WASHINGTON – Hope that lawnmowers, leafblowers and other small engines will soon spew less smog has run into an unexpected roadblock — safety.
A Senate (search) committee approved a compromise Thursday that requires federal regulators to first study the safety of more environmentally friendly small engines before requiring manufacturers to build them.
The language, added to a big environmental spending bill, is a compromise between a Missouri Republican who wanted to put the new federal rules on hold for even longer and California lawmakers who are trying to reduce their state's smog problems. Environmental groups called it a setback for cleaner air standards.
After some last-minute negotiating, the Senate Appropriations Committee watered down a provision by Sen. Kit Bond (search), R-Mo., that requires the U.S. Environmental Protection Agency to conduct a safety study before issuing new pollution controls for small engines. Bond says the clean-air regulations would make small engines less safe and hurt manufacturing jobs in his state.
The committee action, on a voice vote, sends the bill to the full Senate.
Bond said catalytic converters that would be added to outdoor power tools to make them cleaner may be a fire hazard.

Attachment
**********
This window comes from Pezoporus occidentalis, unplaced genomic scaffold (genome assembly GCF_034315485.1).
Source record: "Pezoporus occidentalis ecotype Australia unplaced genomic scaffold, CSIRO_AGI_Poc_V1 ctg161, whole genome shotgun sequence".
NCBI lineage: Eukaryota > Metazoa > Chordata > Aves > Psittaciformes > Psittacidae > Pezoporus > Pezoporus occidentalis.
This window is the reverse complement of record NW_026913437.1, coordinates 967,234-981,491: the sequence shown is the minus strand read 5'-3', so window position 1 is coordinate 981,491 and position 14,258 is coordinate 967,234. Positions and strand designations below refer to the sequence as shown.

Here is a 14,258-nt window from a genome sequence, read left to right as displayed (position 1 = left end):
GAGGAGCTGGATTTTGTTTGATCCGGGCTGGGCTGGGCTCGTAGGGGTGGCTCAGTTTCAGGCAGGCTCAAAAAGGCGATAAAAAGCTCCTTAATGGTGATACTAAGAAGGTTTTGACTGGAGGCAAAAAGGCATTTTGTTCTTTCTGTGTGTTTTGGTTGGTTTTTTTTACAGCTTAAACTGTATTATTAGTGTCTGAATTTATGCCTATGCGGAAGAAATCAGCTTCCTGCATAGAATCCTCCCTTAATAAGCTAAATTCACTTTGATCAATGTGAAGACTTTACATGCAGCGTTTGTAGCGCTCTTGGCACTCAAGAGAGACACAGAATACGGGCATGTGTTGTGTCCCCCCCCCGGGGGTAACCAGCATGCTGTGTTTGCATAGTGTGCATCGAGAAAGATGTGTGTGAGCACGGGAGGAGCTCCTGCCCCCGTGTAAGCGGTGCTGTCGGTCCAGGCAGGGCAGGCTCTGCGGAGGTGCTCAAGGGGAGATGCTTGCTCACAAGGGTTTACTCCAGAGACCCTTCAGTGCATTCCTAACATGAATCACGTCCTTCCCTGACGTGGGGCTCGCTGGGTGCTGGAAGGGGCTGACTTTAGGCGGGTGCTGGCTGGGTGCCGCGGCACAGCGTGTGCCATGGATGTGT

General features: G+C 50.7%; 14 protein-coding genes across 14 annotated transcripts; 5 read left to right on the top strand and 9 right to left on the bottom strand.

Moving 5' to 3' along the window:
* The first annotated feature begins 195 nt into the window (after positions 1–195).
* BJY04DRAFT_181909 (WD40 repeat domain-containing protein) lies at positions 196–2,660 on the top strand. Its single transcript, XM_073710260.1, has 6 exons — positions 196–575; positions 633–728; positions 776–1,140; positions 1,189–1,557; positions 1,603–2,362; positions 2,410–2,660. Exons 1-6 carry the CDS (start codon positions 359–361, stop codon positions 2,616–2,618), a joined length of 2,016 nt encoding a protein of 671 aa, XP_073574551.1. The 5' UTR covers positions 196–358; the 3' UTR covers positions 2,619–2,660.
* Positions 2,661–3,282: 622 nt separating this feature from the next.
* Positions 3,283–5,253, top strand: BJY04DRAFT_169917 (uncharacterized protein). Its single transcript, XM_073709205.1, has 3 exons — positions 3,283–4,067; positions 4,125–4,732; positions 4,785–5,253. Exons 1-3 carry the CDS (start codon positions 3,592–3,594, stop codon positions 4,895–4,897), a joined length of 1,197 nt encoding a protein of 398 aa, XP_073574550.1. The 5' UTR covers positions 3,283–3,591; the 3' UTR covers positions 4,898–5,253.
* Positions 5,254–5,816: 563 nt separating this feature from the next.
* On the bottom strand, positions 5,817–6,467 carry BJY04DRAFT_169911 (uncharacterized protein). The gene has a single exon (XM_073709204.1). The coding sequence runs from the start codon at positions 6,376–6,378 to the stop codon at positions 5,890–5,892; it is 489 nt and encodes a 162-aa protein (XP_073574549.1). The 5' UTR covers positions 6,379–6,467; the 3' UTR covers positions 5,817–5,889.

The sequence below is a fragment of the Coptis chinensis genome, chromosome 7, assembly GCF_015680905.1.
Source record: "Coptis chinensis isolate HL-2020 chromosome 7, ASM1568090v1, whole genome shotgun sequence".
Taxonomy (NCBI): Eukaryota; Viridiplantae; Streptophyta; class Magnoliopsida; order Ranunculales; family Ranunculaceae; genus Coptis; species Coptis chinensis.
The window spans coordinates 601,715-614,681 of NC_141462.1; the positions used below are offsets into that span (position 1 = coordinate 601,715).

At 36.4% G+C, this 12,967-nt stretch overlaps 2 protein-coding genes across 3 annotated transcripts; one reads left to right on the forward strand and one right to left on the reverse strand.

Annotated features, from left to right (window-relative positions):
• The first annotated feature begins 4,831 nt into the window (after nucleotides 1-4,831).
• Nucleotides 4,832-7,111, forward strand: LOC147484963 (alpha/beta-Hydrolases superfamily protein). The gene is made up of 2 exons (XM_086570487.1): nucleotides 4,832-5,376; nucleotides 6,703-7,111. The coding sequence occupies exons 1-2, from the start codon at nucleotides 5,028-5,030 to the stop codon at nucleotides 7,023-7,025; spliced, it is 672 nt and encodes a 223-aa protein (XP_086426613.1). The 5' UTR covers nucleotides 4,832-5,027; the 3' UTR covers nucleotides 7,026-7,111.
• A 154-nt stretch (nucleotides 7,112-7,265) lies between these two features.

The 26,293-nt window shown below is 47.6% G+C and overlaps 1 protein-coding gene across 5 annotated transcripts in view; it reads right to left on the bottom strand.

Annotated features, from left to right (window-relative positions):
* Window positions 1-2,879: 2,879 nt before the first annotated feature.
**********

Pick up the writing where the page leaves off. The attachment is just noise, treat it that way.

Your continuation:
"I always believed the critics would come to see that this study was vital to protect the safety of consumers and prevent accidental fires," Bond said in a statement. "It just doesn't make sense to have a 1,100 degree catalytic converter three inches from your hand, as you use it in dry grass."
Under the new language, the EPA (search) now has only six months after the spending bill is passed to complete its safety study. Bond's original amendment set no time limit.
Bond's critics say the EPA is already six months behind schedule in proposing new rules and claim the study is just a guise to further delay the process.
"No government study has ever been completed on time and there's going to be no consequences if it's not completed on time," said Frank O'Donnell, director of the environmental advocacy group Clean Air Watch. "We are just concerned this will be another excuse for delaying the cleanup of dirty small engines."
The controversy goes back to 2003, when Bond succeeded in passing a measure to prevent all states — except California — from imposing small-engine emissions rules that are more stringent than those under the federal Clean Air Act. At the time, Bond said a national standard was needed.